Winter is the season of white, and I'm not referring to the snow blanketing the nearby mountains. It is the season for blankets - and towels, sheets, pillows and other linens. It is white sale season.
According to Carie Doll, executive vice president and chief merchant for Anna's Linens, January's traditional white sales herald a transitional time of year.
"After the holidays, as people put their homes back to their everyday looks, it's time for that entry into spring," she said.
Not only do the sales coincide with people's natural instincts or New Year's resolutions to organize, it is a time to consider home items you don't often think about.
"We change the sheets all the time, but don't think about the mattress pad. Are the bed pillows flat? Is the elastic on your sheets not stretching or are your sheets pilling and rough?" she asked.
Additionally, spring colors, which are brighter and lighter than winter colors, are introduced toward the beginning of the year, she said.
Other linens and home goods to consider replacing include bath and kitchen towels, pillows, shower curtains and liners, bath rugs, pot holders and oven mitts, tablecloths and fabric napkins.
Doll said to look for obvious signs of wear such as faded colors, stains, torn or pulled seams or edges and peeling latex on the back side of rugs.
Once you've decided to replace an item, Doll said there are many things to consider when making your selections.
Looking at bed sheets, for example, Doll said you have to consider the type of material, thread counts, pocket depth and where the elastic is placed on fitted sheets.
"The first thing you need to do is determine the feel of the sheet you like to sleep on," she said.
A high-luster sateen sheet will feel soft, while percale offers a more crisp feel. There also are different types of cotton, including Egyptian and pima.
"Pima is the highest level of quality," Doll said noting the material is very strong.
Thread count refers to the number of threads per square inch and typically ranges between 200 and 600. As a general rule, the higher the thread count, the stronger and more durable the sheet, she said.
"But if you're shopping on a budget, then a 200-300 thread count sheet set is a perfect thread count for you. Make sure you are buying what feels good to you. Recognize that all cotton will get softer and softer with each washing, but it will wrinkle. Some people prefer some polyester (content in the sheets) to avoid wrinkles," she said.
And, unless you have a mattress with a pillow top that measures about 15 inches deep, you do not need a fitted sheet with deep pockets, Doll said.
"The overwhelming majority are under that profile," she said. "Most standard sheets should fit."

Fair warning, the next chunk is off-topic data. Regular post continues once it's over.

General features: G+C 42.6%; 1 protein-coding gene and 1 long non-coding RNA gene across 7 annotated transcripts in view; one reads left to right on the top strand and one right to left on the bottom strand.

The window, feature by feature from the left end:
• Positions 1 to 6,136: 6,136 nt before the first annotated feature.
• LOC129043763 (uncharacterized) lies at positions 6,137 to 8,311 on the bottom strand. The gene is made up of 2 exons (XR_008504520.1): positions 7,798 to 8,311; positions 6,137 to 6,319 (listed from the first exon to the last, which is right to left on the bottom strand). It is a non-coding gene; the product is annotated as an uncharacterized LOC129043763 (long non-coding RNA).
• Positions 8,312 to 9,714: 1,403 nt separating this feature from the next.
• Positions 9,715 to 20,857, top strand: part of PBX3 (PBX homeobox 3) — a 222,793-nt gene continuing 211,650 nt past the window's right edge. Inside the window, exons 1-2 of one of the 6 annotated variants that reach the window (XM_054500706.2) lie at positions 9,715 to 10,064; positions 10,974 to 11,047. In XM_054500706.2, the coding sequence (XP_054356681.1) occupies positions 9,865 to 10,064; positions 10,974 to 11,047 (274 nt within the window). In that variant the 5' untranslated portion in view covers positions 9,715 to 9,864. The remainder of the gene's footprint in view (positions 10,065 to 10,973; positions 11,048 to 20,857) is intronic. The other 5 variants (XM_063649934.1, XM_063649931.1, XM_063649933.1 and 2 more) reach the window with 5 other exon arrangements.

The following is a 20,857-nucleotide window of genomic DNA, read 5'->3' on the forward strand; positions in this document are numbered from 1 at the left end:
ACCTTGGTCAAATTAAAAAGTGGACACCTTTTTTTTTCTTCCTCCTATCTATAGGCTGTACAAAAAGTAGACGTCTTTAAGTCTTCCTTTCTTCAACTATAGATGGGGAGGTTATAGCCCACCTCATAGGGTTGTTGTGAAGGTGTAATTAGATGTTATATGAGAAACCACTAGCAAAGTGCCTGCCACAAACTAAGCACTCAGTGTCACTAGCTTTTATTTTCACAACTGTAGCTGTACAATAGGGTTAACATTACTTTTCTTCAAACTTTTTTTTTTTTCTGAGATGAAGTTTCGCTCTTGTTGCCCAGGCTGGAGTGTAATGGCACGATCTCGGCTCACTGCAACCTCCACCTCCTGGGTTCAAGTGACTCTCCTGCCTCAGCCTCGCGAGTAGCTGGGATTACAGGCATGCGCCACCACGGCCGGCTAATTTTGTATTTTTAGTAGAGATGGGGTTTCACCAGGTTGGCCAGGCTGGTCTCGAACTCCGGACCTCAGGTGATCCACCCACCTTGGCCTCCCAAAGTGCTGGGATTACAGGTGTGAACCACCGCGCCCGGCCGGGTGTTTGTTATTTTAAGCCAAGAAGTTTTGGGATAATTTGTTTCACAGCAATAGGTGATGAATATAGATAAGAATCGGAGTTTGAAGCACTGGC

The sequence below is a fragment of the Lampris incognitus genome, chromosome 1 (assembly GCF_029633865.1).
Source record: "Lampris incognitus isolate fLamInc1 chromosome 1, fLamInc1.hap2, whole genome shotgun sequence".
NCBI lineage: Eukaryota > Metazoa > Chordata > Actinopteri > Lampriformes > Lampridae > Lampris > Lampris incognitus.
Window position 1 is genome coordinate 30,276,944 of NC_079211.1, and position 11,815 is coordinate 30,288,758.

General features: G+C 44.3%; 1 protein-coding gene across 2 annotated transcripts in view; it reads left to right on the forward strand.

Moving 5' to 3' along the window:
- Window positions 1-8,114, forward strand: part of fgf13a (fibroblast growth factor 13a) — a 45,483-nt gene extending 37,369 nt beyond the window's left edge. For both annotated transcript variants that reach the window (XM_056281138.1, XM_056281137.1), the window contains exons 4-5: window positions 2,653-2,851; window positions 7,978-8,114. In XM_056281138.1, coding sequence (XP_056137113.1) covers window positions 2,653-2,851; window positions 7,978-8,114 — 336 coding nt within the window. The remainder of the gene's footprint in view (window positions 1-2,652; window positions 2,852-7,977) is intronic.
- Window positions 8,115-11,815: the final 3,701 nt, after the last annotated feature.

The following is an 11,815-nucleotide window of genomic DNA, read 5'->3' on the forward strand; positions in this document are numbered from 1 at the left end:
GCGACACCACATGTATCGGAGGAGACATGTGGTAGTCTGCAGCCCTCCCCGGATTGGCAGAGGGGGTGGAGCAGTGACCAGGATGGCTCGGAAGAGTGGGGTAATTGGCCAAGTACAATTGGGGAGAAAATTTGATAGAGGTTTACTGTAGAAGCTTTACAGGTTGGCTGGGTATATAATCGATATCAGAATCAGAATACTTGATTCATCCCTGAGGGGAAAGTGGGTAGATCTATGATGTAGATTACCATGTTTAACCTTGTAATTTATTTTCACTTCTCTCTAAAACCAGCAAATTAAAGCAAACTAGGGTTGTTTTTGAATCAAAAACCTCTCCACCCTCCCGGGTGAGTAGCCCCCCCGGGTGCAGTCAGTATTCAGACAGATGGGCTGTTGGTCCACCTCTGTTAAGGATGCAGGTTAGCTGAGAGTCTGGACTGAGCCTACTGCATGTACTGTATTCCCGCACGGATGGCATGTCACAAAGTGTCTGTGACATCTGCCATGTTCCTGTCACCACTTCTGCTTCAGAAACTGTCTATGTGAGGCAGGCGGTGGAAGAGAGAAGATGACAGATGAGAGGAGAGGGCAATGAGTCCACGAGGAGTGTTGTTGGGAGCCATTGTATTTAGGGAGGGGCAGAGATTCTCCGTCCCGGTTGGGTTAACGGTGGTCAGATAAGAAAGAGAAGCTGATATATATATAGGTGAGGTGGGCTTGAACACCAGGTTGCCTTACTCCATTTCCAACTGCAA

Instead of worrying about the depth of the pockets, Doll said it is better to look at where the elastic is on fitted sheets. Some only have elastic on the corners while others have it all the way around. The latter ensures the best fit.
The cotton used in sheets also is used to make towels, which are rated by weight, not by thread count.
"Cotton is both durable and absorbent. If you're unsure of what type to invest in, go for 100 percent standard cotton. For a higher grade of cotton bath towels, try Egyptian or pima cotton. These are more durable and absorbent than standard cotton," Doll said.
Other factors to consider are the size of the loop and amount of twist in the yarn used to make the towel. She said lower twists make the towel softer and dry more quickly.
Doll said to avoid using bleach when washing your towels to help make them last longer. Fabric softeners also should be avoided "as they are made of silicone chemicals that coat the cotton fibers, making them water repellent rather than absorbent."
Technology is a prime consideration when selecting a mattress pad. Although all will protect the mattress, the pads offer other features such as being waterproof, adding extra cushioning or heating. Just be sure the skirting, the elasticized part that fits around the mattress, is deep enough to stay tightly fitted.
One feature that can be found in both mattress pads and pillows is anti-microbial properties, which are especially beneficial for those with allergies, Doll said.
As with sheets, the type of pillow to purchase depends on personal preferences and the position you sleep in. It can be soft, medium firm or very firm. In all cases, those that are poly filled are washable.
"Side sleepers require a firm pillow that offers extra support to align the head, neck and spine. Back sleepers need medium support to align the spine. Stomach sleepers require less support and a softer pillow," she said.
People who have a problem with snoring might consider a contour memory foam pillow, made of visco-elastic memory foam like that used in memory foam mattresses.
It also is important to look at the seam. Doll said a pillow with a corded or braided seam will create a tighter edge, contributing to a longer life of a pillow.
And as far as blankets go, down and down alternative comforters are the best for cold winter nights.
"Down is nature's finest insulator; it traps in your body heat and creates a warmth pocket which keeps you comfortable and cozy. The more down in your comforter the heavier the weight. The heavier the weight, the more warmth you'll retain," Doll said.